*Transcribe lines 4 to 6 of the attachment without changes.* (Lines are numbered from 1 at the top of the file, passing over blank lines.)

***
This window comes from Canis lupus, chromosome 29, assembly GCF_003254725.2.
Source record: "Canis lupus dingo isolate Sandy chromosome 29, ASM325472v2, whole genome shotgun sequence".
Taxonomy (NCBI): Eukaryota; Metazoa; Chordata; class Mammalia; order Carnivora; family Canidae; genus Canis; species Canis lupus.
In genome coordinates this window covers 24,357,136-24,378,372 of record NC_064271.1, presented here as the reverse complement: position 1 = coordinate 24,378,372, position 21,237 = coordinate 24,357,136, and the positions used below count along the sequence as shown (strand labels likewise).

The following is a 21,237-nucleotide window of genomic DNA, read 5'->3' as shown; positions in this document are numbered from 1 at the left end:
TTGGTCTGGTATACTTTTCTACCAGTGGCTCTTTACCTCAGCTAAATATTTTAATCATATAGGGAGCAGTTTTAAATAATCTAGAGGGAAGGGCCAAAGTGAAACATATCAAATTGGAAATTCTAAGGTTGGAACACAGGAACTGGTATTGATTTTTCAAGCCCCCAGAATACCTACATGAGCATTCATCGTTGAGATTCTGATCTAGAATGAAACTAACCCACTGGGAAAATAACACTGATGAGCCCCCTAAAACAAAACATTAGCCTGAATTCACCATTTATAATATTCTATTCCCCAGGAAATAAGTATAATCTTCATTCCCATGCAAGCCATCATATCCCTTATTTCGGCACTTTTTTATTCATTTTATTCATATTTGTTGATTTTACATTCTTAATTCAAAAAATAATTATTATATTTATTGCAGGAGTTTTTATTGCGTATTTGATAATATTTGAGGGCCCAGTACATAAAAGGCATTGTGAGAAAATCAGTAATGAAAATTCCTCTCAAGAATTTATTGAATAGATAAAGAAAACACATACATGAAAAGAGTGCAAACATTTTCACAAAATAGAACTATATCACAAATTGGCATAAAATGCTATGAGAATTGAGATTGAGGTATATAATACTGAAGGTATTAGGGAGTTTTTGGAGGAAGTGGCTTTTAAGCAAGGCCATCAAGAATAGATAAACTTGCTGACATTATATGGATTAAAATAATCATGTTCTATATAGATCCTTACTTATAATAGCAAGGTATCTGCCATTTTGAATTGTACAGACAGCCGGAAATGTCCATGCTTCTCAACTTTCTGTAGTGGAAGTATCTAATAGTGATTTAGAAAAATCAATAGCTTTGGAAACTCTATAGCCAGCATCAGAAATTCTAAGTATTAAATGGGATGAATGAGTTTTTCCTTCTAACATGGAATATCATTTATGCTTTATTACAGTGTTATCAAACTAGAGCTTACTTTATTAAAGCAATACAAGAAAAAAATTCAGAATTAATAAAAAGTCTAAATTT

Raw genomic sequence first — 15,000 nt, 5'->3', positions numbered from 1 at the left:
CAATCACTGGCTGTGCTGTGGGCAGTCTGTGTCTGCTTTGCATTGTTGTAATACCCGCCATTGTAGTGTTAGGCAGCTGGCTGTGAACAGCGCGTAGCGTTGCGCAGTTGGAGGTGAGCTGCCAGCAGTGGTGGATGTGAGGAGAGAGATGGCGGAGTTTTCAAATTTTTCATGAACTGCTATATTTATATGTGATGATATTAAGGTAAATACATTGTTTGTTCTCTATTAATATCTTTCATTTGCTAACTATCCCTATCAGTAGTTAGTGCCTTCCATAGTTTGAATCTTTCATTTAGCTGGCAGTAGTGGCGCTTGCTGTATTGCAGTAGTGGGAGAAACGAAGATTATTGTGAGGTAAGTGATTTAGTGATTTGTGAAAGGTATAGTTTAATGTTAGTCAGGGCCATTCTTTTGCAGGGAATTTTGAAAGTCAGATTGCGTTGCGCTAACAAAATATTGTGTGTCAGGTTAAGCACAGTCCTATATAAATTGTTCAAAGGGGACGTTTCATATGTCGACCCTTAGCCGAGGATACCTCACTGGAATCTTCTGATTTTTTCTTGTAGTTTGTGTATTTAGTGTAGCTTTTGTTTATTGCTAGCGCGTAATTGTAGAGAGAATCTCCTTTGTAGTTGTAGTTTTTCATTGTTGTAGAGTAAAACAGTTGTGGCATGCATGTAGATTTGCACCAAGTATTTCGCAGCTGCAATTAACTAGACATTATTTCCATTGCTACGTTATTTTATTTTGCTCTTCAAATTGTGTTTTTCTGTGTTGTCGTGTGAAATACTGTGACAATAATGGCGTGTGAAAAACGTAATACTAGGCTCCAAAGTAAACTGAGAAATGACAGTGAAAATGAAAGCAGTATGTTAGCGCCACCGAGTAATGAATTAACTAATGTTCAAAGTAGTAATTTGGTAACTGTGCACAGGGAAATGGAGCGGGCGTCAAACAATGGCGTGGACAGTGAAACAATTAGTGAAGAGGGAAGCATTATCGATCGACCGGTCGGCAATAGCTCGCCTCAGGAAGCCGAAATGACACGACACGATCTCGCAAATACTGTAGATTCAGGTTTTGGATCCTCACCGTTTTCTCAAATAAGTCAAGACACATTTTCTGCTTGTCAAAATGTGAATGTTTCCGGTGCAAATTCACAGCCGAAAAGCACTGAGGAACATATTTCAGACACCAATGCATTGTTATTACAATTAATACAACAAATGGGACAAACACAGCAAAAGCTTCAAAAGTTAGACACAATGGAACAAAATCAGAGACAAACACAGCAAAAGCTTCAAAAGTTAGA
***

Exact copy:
In genome coordinates this window covers 24,357,136-24,378,372 of record NC_064271.1, presented here as the reverse complement: position 1 = coordinate 24,378,372, position 21,237 = coordinate 24,357,136, and the positions used below count along the sequence as shown (strand labels likewise).

The following is a 21,237-nucleotide window of genomic DNA, read 5'->3' as shown; positions in this document are numbered from 1 at the left end:
TTGGTCTGGTATACTTTTCTACCAGTGGCTCTTTACCTCAGCTAAATATTTTAATCATATAGGGAGCAGTTTTAAATAATCTAGAGGGAAGGGCCAAAGTGAAACATATCAAATTGGAAATTCTAAGGTTGGAACACAGGAACTGGTATTGATTTTTCAAGCCCCCAGAATACCTACATGAGCATTCATCGTTGAGATTCTGATCTAGAATGAAACTAACCCACTGGGAAAATAACACTGATGAGCCCCCTAAAACAAAACATTAGCCTGAATTCACCATTTATAATATTCTATTCCCCAGGAAATAAGTATAATCTTCATTCCCATGCAAGCCATCATATCCCTTATTTCGGCACTTTTTTATTCATTTTATTCATATTTGTTGATTTTACATTCTTAATTCAAAAAATAATTATTATATTTATTGCAGGAGTTTTTATTGCGTATTTGATAATATTTGAGGGCCCAGTACATAAAAGGCATTGTGAGAAAATCAGTAATGAAAATTCCTCTCAAGAATTTATTGAATAGATAAAGAAAACACATACATGAAAAGAGTGCAAACATTTTCACAAAATAGAACTATATCACAAATTGGCATAAAATGCTATGAGAATTGAGATTGAGGTATATAATACTGAAGGTATTAGGGAGTTTTTGGAGGAAGTGGCTTTTAAGCAAGGCCATCAAGAATAGATAAACTTGCTGACATTATATGGATTAAAATAATCATGTTCTATATAGATCCTTACTTATAATAGCAAGGTATCTGCCATTTTGAATTGTACAGACAGCCGGAAATGTCCATGCTTCTCAACTTTCTGTAGTGGAAGTATCTAATAGTGATTTAGAAAAATCAATAGCTTTGGAAACTCTATAGCCAGCATCAGAAATTCTAAGTATTAAATGGGATGAATGAGTTTTTCCTTCTAACATGGAATATCATTTATGCTTTATTACAGTGTTATCAAACTAGAGCTTACTTTATTAAAGCAATACAAGAAAAAAATTCAGAATTAATAAAAAGTCTAAATTT